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Romney: 'Madness' for Republicans to challenge Electoral College vote

Sen. Mitt RomneyWillard (Mitt) Mitt Romney Eugene Goodman to throw out first pitch at Nationals game White House briefed on bipartisan infrastructure deal but says questions remain On The Money: Consumer prices jumped 5 percent annually in May | GOP senators say bipartisan group has infrastructure deal MORE (R-Utah) dismissed a push from fellow Republicans in the House who are mulling the idea of challenging the Electoral College vote in an effort to keep President TrumpDonald TrumpEx-DOJ official Rosenstein says he was not aware of subpoena targeting Democrats: report Ex-Biden adviser says Birx told him she hoped election turned out 'a certain way' Cheney rips Arizona election audit: 'It is an effort to subvert democracy' MORE in office another four years. 

"Madness," Romney told reporters on Tuesday. "This is madness. We have a process. Recounts are appropriate. Going to the court is appropriate. Pursuing every legal avenue is appropriate. But trying to get electors not to do what the people voted to do is madness." 

Last week, Rep. Mo BrooksMorris (Mo) Jackson BrooksShelby backs ex-aide over Trump-favored candidate in Alabama Senate race GOP lawmaker deletes tweet that appeared to mistakenly reveal email password The Hill's Morning Report - Presented by Facebook - Biden, Harris take US goals abroad MORE (R-Ala.) said he planned to challenge the Electoral College vote when Congress meets to officially certify the election results after the first of the year. 

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“I'm doing this because in my judgment this is the worst election theft in the history of the United States. And if there was a way to determine the Electoral College outcome using only lawful votes cast by eligible American citizens, then Donald Trump won the Electoral College,” Brooks said.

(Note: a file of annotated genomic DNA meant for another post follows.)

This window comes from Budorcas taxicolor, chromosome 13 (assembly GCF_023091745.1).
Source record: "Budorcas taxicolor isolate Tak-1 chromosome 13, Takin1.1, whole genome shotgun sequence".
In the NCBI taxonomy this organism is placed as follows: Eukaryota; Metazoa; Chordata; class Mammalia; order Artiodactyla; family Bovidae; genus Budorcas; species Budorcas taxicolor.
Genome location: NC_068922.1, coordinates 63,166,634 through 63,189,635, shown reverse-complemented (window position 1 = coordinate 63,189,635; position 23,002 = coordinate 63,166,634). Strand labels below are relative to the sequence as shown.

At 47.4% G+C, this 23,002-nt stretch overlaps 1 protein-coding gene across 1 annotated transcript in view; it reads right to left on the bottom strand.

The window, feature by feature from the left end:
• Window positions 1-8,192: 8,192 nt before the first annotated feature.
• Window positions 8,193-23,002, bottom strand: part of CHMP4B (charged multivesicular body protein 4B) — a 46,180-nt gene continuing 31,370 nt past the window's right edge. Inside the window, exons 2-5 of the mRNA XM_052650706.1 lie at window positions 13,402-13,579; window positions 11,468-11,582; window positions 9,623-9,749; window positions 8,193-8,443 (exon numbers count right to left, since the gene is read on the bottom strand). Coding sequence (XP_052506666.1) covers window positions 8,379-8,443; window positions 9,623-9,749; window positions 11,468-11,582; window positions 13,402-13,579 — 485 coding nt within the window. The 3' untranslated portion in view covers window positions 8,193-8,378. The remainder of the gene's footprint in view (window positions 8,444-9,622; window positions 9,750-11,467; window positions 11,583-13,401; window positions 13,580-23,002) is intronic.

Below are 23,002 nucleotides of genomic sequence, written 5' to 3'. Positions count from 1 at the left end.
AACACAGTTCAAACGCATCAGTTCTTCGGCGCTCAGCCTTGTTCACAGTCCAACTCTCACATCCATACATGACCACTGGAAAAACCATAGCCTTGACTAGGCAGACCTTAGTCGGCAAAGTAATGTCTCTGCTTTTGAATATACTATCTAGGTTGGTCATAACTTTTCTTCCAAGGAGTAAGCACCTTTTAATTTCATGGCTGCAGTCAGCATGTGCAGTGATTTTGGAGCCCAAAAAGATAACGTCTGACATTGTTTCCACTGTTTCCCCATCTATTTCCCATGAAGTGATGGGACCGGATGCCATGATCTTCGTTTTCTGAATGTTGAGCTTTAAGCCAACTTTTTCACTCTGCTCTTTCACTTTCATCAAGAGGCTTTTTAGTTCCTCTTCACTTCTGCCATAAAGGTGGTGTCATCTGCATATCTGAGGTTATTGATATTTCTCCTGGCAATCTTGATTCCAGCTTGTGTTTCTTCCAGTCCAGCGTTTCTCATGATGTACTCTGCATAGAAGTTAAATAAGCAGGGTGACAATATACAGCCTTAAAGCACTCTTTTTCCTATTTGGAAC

Romney said on Tuesday that he is confident any effort by House Republicans to overturn or invalidate state electors for the presidency would fail in the Senate. 

Since President-elect Joe BidenJoe BidenEx-Biden adviser says Birx told him she hoped election turned out 'a certain way' Cheney rips Arizona election audit: 'It is an effort to subvert democracy' News leaders deal with the post-Trump era MORE was projected the winner in November's election, Trump and his allies have alleged without evidence that widespread voter fraud led to a "rigged election" against him. 

Trump himself has reportedly pressured Republican election officials in at least one state, Georgia, to hold off on certifying election results, a request that ultimately went unheeded. 

On Tuesday, the Supreme Court blocked a Republican bid to overturn Biden's win in Pennsylvania.  

Members of the conservative House Freedom Caucus also held a press conference late last week criticizing Attorney General William BarrBill BarrEx-DOJ official Rosenstein says he was not aware of subpoena targeting Democrats: report Garland sparks anger with willingness to side with Trump Trump DOJ demanded metadata on 73 phone numbers and 36 email addresses, Apple says MORE for what they say is a failure on the part of the Justice Department to sufficiently investigate allegations of voter fraud that occurred in the election. 

"There is nothing more important for Attorney General Barr [and others in federal law enforcement] to eliminate false claims of fraud and verify the veracity of claims," Freedom Caucus Chairman Andy Biggs (R-Ariz.) said. "We are running out of clock. There is not much runway left to land the plane."